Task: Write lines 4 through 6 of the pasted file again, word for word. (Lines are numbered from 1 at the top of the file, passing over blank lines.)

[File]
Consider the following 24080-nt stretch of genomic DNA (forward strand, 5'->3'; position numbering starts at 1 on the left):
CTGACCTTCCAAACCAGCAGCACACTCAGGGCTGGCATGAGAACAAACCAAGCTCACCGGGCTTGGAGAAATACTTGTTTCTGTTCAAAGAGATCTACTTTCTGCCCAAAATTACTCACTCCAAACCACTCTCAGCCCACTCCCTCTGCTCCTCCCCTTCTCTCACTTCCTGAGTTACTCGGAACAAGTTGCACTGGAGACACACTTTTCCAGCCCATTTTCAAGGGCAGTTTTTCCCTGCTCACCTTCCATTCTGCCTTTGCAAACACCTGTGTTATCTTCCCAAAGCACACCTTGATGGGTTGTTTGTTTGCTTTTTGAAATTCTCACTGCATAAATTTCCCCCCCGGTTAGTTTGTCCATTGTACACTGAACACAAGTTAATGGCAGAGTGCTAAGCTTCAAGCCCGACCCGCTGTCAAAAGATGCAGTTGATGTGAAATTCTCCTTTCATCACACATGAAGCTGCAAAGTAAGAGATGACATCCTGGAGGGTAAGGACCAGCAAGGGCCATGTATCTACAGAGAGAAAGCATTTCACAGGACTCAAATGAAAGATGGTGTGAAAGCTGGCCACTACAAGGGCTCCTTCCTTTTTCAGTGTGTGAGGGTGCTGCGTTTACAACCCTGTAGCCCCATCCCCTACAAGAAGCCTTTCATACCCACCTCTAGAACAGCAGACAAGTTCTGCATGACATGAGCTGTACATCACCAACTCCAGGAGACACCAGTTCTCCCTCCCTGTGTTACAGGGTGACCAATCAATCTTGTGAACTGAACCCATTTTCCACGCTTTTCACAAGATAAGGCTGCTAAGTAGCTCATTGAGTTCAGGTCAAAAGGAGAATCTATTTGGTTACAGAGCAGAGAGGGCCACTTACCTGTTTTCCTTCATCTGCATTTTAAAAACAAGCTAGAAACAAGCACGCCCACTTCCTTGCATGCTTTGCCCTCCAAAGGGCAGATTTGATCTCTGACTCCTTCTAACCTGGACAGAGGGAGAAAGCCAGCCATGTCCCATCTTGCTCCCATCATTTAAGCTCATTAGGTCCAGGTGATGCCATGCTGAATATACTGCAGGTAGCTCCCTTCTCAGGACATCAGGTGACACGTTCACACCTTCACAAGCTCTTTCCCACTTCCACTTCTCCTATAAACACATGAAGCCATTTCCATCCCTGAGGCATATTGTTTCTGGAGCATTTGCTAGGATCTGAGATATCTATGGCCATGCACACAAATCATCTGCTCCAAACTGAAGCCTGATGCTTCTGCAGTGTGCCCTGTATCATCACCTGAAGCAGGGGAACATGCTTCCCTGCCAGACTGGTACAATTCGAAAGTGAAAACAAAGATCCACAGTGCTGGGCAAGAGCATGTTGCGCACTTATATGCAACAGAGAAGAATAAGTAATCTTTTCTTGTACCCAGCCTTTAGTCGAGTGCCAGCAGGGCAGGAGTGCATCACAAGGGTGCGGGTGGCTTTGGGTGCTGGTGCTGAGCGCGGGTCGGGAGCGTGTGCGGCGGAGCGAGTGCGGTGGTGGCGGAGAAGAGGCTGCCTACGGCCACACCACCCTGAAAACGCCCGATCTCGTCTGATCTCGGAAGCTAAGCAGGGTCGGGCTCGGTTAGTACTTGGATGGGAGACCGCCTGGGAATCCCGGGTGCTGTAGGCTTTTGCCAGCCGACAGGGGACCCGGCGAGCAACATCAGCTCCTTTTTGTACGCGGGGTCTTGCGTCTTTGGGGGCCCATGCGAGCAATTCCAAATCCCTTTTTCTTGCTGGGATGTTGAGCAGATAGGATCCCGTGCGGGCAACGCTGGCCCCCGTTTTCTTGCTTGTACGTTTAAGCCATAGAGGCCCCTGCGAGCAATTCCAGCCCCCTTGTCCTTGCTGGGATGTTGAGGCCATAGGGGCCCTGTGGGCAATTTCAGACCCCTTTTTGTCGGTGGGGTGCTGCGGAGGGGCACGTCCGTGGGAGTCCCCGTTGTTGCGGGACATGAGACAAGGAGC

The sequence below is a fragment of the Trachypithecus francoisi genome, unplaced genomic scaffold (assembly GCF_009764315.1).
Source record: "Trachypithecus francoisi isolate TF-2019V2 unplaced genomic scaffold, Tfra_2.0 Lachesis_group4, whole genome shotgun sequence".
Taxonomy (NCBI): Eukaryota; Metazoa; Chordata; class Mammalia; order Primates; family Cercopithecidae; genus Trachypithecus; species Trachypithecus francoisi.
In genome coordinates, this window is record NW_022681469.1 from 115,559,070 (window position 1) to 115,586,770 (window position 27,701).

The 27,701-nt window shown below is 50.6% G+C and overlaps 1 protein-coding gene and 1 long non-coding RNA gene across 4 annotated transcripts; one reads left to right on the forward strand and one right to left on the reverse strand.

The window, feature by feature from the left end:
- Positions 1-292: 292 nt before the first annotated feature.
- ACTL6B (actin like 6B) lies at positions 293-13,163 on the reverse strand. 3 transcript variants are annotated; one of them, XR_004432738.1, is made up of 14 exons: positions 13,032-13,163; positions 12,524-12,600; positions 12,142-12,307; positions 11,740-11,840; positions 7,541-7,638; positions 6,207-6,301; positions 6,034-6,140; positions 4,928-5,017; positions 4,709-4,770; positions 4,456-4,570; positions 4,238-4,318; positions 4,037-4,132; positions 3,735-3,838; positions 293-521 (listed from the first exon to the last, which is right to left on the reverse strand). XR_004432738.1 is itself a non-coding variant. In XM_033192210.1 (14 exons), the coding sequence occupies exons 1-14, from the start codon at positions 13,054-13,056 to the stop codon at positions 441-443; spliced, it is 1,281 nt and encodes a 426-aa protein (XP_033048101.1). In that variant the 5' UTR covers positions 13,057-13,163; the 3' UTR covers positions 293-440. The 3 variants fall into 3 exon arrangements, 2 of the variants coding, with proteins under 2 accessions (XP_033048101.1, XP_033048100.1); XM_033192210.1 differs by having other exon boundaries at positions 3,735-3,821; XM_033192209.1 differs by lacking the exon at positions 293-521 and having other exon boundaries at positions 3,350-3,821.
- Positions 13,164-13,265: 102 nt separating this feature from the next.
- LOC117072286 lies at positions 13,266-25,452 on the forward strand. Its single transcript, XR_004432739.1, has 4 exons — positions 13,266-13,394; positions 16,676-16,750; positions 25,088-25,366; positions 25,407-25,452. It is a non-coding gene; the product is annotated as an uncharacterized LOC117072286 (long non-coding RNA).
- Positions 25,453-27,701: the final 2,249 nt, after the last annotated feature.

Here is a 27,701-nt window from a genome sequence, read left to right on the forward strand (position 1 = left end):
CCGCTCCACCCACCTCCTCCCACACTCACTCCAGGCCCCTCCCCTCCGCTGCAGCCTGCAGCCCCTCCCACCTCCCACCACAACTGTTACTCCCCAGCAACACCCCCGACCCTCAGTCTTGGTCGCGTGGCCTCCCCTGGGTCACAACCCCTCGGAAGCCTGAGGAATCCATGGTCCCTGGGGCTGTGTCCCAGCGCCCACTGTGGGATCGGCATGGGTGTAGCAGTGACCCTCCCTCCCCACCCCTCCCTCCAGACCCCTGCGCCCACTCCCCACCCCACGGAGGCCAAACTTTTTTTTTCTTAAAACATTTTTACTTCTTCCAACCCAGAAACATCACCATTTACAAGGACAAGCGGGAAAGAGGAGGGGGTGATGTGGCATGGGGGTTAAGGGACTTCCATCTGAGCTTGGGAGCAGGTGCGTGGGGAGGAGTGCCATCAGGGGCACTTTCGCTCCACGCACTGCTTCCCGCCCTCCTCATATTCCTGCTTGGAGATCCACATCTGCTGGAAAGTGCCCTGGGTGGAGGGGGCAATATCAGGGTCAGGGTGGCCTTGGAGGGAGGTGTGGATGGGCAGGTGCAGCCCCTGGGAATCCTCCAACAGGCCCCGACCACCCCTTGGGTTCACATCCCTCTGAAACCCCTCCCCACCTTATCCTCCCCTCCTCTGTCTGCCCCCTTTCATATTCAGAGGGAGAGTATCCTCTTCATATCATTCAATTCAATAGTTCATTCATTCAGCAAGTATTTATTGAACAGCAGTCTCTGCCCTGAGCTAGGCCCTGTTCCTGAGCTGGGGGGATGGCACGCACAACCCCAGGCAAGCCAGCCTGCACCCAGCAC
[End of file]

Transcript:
Source record: "Trachypithecus francoisi isolate TF-2019V2 unplaced genomic scaffold, Tfra_2.0 Lachesis_group4, whole genome shotgun sequence".
Taxonomy (NCBI): Eukaryota; Metazoa; Chordata; class Mammalia; order Primates; family Cercopithecidae; genus Trachypithecus; species Trachypithecus francoisi.
In genome coordinates, this window is record NW_022681469.1 from 115,559,070 (window position 1) to 115,586,770 (window position 27,701).